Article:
War! What Is It Good For? Helping Your Business Avoid Insurance Coverage Battles for Losses Flowing from the Russo-Ukrainian Conflict

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As the conflict in Ukraine rages on, media outlets continue to report Western businesses pulling out of eastern Europe. Undoubtedly, many businesses will seek insurance coverage for losses flowing from the conflict. After all, is this not what insurance is designed to cover? Sudden, unexpected events that cause significant losses?

As risk managers and insurers alike review these claims, one may be tempted to dismiss attempts to obtain coverage for losses flowing from the conflict as “desperate.” Indeed, nearly all modern insurance policies include some version of a “War Exclusion,” a standard provision that excludes coverage for losses arising out of “war” or “warlike action.” However, the path to recovery may not be as bleak as one might anticipate. Businesses should treat claims arising out of the Russo-Ukrainian Conflict with extreme care, lest they lose policy benefits to which they may be entitled.

The insurance industry traditionally defined “war” to mean a formal conflict between entities that bore indicia of sovereign nations. However, modern understandings of “war” are not as restrictive. For example, the United States spent two decades “at war” in the Middle East, but never was in conflict with the nations where it waged its conflict (i.e., the “War on Terror.”)

Consider also that Russia’s official position in the early stages of the conflict was that it was not “at war,” but rather engaged in a targeted mission to liberate ethnic Russians from an illegitimate Western government. How should we regard losses flowing from economic sanctions imposed against Russia by nations who believe the conflict to be a “war,” but are not themselves involved in the physical fighting? What about when Ukrainian civilians fight back?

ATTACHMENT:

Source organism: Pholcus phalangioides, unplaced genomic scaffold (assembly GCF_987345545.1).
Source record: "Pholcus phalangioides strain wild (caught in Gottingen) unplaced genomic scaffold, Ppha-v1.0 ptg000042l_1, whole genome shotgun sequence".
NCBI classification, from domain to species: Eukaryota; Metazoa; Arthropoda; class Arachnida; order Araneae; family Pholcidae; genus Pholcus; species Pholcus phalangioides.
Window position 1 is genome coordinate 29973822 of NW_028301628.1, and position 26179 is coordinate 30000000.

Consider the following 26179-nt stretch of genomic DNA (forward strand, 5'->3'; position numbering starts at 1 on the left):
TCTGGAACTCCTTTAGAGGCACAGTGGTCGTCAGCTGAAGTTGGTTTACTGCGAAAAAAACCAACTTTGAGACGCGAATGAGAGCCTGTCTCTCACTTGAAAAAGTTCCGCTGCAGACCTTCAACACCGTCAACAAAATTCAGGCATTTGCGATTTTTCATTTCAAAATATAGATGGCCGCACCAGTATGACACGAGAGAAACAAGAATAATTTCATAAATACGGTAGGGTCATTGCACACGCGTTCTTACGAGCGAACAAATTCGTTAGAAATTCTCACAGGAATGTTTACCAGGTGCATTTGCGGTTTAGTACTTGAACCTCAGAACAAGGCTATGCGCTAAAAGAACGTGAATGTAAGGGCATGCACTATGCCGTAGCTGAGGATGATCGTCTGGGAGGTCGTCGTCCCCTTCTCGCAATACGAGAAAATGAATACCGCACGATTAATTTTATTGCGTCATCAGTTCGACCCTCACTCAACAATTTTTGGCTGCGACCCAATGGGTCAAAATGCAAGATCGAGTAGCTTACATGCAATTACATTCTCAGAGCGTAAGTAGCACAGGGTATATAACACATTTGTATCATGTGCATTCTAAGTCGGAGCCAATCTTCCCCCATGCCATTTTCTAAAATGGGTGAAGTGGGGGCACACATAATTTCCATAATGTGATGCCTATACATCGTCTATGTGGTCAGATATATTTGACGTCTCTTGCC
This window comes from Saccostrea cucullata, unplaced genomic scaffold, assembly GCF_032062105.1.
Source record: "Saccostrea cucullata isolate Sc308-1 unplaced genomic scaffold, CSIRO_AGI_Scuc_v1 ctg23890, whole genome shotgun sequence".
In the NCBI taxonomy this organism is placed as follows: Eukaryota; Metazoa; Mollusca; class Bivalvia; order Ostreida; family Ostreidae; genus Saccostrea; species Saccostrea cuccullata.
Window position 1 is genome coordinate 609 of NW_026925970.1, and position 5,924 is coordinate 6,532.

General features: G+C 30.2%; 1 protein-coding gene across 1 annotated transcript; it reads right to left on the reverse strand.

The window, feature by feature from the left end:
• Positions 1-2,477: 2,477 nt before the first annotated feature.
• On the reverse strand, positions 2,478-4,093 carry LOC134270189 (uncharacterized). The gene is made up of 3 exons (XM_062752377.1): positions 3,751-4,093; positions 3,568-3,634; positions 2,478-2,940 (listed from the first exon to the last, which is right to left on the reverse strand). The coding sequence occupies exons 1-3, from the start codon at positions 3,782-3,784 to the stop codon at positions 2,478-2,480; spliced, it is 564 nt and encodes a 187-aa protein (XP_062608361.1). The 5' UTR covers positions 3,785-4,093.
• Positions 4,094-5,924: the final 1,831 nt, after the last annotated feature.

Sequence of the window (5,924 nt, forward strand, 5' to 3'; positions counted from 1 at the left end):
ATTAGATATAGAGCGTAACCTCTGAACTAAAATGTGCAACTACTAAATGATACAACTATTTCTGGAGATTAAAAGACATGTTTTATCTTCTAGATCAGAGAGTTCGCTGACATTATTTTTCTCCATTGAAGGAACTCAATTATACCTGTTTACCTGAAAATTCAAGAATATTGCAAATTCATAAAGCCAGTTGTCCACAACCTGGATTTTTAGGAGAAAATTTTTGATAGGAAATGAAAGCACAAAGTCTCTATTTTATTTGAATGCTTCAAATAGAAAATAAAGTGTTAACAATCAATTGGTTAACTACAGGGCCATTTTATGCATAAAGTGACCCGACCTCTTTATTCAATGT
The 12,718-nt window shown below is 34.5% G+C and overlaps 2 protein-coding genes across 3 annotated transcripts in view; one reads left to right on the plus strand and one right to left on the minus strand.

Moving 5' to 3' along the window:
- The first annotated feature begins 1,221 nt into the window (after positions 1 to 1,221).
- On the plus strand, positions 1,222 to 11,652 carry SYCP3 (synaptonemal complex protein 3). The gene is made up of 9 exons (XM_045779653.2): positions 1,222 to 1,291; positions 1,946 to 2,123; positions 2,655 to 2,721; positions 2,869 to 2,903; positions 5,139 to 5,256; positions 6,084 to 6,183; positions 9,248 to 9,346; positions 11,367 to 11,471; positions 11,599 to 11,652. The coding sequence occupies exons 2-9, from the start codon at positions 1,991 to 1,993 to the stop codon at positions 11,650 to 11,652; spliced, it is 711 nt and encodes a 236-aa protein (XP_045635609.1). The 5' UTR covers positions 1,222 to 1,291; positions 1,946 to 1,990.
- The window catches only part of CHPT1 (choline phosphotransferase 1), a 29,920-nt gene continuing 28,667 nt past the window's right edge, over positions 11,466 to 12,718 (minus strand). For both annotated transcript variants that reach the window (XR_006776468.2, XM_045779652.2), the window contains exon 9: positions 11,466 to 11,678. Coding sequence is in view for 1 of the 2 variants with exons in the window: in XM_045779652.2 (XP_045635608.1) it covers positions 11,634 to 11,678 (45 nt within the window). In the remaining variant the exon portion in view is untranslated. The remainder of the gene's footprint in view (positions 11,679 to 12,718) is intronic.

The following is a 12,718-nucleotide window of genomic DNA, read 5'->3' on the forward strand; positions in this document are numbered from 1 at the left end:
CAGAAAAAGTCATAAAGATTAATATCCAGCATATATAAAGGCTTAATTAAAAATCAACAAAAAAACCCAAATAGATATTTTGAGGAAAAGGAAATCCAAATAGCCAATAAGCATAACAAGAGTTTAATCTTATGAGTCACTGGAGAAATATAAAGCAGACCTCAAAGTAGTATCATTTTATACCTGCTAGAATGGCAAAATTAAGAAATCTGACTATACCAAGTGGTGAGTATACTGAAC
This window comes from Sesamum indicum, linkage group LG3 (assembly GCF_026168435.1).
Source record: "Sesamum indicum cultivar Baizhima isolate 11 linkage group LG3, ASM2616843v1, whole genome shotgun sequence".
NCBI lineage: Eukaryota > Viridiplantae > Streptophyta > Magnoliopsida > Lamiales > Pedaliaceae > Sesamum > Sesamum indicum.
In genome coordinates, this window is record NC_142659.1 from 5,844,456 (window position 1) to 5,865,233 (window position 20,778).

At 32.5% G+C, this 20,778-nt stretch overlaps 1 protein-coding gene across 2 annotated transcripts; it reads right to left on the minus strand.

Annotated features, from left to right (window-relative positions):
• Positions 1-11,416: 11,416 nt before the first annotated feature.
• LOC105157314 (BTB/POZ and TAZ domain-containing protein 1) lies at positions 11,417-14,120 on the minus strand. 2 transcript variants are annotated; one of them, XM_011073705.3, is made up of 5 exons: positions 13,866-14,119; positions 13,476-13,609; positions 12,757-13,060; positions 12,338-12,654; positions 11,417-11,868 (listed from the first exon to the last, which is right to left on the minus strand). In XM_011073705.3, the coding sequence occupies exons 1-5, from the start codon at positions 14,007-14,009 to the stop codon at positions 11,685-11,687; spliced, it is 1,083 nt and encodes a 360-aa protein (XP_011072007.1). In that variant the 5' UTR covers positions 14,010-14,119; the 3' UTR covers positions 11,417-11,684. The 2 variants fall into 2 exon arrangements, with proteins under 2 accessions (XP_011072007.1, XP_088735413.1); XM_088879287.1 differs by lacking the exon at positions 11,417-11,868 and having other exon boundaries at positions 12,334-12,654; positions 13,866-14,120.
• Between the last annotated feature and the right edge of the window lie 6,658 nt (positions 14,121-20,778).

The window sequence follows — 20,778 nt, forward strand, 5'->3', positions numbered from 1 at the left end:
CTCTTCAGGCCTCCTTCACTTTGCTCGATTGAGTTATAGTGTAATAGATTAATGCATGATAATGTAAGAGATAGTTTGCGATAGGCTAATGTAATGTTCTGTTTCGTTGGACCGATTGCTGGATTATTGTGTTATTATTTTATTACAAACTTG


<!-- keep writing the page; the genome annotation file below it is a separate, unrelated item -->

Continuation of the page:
What happens when an event looks like a “war,” but may not fall within its special definition (of which even the most experienced underwriters or insurance agents may not be aware)?

This was the exact scenario in Universal Cable Productions v. Atlantic Specialty Insurance Company. In that case, Universal made an insurance claim after relocating a television production from Israel when Hamas launched rockets into Israel, and then Israel launched a counter-attack into the Gaza Strip. The district court initially ruled for the insurer, because the “plain and ordinary meaning” of the term “war” applied to the conflict. However, the Ninth Circuit reversed, citing authorities affirming that the insurance industry defines “war” to mean “a course of hostility…between states or state-like entities.” The Ninth Circuit then held that Hamas was not a de jure or de facto “state” or “state-like entity,” and, therefore, could not be involved in a “war” or “warlike action.” The Ninth Circuit further held that Israel’s counter-attack did not affect its analysis because the insurer did not establish that Israel’s response caused Universal’s need to relocate. As such, the Court sent the case back to the district court for trial.